by Bill Paddack
Chances are excellent 2017 is going to be, um, a record year for Eric Church.
In 2016, he won the CMA album of the year award for “Mr. Misunderstood” – the same honor he earned in 2012 for “Chief” – and finished up his "Outsiders World Tour," which hit more than 65 cities and played to almost a million fans. Not bad at all, but he figures to top that this year.
In January he launched his "Holdin’ My Own" Tour, which, if the Arkansas stop Saturday night in North Little Rock was any indication, seems destined to pack arenas across the country for what could be called all Eric, all the time. Or, as he put it, “It’s just us. Ain’t nobody else coming out.”
His ever-present trademark aviator sunglasses in place, he kept a sellout crowd of 16,706 ecstatic for more than three hours in a pair of sets with an intermission of about 20 minutes in between. With no opening act, it was just Church music, his own brand of country that some call outlaw country and others country rock.
Whatever you call it, hurtin’ never sounded as good as it does on “Record Year,” his recent No. 1 hit on the Country Airplay chart. It’s Church at his best. He sings about a guy using old vinyl albums – and more than a little alcohol – to help soothe the pain of a failed romance. Those in the packed house at Verizon, of course, knew every word – “since you had to walk on outta here, I’ve been havin’ a record year” – much to the delight of The Chief himself.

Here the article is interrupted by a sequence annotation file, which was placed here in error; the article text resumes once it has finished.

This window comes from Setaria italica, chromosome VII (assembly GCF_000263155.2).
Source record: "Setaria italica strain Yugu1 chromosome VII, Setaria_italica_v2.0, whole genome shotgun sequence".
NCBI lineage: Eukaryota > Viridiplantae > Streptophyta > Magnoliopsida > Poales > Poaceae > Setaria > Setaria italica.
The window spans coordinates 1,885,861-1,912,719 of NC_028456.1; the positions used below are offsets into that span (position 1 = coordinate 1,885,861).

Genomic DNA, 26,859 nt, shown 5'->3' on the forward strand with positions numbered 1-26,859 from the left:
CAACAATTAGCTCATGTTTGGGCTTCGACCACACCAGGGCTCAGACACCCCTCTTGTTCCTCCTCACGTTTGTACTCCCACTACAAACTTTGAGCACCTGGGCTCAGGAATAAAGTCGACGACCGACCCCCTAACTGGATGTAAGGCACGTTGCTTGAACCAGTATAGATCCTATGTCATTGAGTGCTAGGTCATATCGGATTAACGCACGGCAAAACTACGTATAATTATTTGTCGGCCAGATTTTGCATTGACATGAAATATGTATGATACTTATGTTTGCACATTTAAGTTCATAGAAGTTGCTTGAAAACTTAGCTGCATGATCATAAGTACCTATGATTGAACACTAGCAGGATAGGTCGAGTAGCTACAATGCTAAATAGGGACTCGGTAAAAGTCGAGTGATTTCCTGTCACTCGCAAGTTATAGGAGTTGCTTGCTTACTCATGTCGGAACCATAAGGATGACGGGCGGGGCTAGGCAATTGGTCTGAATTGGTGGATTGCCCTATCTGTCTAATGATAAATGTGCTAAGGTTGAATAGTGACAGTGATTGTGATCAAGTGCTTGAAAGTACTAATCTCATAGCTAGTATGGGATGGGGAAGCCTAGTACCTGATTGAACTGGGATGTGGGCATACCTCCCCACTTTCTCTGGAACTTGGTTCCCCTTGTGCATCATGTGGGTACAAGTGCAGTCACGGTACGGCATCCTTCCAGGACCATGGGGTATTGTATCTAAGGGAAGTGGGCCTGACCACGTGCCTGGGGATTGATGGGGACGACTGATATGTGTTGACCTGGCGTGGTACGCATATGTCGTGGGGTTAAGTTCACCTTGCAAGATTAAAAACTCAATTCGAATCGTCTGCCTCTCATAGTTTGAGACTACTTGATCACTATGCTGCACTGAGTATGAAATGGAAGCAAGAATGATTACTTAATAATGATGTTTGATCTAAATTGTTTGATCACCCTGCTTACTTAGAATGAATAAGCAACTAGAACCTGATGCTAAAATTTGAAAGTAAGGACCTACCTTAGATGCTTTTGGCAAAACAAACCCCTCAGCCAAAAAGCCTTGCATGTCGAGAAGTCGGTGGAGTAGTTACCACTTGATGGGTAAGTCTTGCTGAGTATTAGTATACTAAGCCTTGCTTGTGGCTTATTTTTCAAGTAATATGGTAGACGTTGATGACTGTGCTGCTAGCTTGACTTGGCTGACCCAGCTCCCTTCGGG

The evening’s highlights included the up-tempo "Drink in My Hand," his first No. 1 single, about drinking to forget your problems, and the anti-hate ballad “Kill a Word” along with “Talladega,” “Cold One,” “Keep On” and his opener, “Mistress Named Music.” And for sure there was the terrific, crowd-pleasing “Springsteen,” his first megahit, a bittersweet account of a young romance with a tip of a trucker’s cap to one of his idols, Bruce Springsteen.
A lot of fans wore their boots to Church Saturday night and waved them in the air to the strands of “These Boots” late in the show. Church gathered up a few of them up, holding them as he sang and then autographing them before returning them to their owners, including one very excited young fan.
Perhaps it was the energy and obvious pleasure he drew from concertgoers, as well as a little Jack Daniels late in the show, that kept him going. By around 11:30, most country concerts are long over, but not this one. After a brief pause and a hearty “I love you, Little Rock,” he closed out the evening with a three-song encore of “Holdin’ My Own,” “Sinners Like Me” and “Those I’ve Loved.”